Fragment Cloud engages with the theme of centralisation and decentralisation, performed through the digital reconstruction and dispersal of a destroyed Stalin statue. This symbol of centralised power was built in 1951, and during the 1956 Hungarian Revolution, it was torn down and broken into fragments which were dispersed across the city.
There are three points of performance in Fragment Cloud which interact with this historical moment in time. László performs the role of the sculptor who created this commissioned monument during a turbulent political climate.
The statue is digitally sculpted using photographic documentation from online archives to accurately render the monument in terms of scale and material. Secondly, performing the role of the revolutionary crowd, he recreates the damage and graffiti accrued to the monument after it was torn down and the carcass was used as a canvas for political messages. Thirdly, he stages the decentralisation of the digital monument by tearing it down, breaking it into pieces and with audience interactivity, dispersing its digital fragments across the internet.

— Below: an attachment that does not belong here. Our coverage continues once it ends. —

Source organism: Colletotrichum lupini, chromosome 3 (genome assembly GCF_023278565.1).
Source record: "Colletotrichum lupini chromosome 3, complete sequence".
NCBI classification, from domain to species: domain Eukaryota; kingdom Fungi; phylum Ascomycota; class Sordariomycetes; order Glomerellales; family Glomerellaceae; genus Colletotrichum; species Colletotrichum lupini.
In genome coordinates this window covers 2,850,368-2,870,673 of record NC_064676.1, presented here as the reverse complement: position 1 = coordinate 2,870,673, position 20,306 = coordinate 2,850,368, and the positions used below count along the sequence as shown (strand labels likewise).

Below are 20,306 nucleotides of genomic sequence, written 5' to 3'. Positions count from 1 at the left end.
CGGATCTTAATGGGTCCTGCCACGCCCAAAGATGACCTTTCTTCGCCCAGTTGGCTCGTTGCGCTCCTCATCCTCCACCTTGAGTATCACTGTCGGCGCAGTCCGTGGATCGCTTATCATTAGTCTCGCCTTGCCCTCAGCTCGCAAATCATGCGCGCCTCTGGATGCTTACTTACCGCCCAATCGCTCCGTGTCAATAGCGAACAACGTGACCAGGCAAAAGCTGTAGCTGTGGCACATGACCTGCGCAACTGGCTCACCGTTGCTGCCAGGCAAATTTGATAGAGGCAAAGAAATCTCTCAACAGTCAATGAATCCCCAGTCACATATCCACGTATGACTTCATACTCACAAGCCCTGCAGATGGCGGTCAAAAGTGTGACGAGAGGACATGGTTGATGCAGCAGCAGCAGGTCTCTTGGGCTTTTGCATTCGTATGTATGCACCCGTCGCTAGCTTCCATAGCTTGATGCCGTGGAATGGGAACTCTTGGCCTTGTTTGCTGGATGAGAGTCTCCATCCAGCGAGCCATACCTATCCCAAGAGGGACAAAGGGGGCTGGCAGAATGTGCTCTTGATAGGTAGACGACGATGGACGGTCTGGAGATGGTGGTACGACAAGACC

The viewer is invited to request and acquire a digital fragment of the statue. Through this interactivity, the video work is created live. With each fragment removed, a new recording is made, effectively documenting the online dispersion of the monument. By acquiring a piece the viewer agrees to share their location on Google maps for the duration of the work, displaying the dispersed fragments and exposing a different version of information control. The work raises questions about the use of out personal data and the flow and control of information in our digital age.
To acquire a digital fragment of the statue contact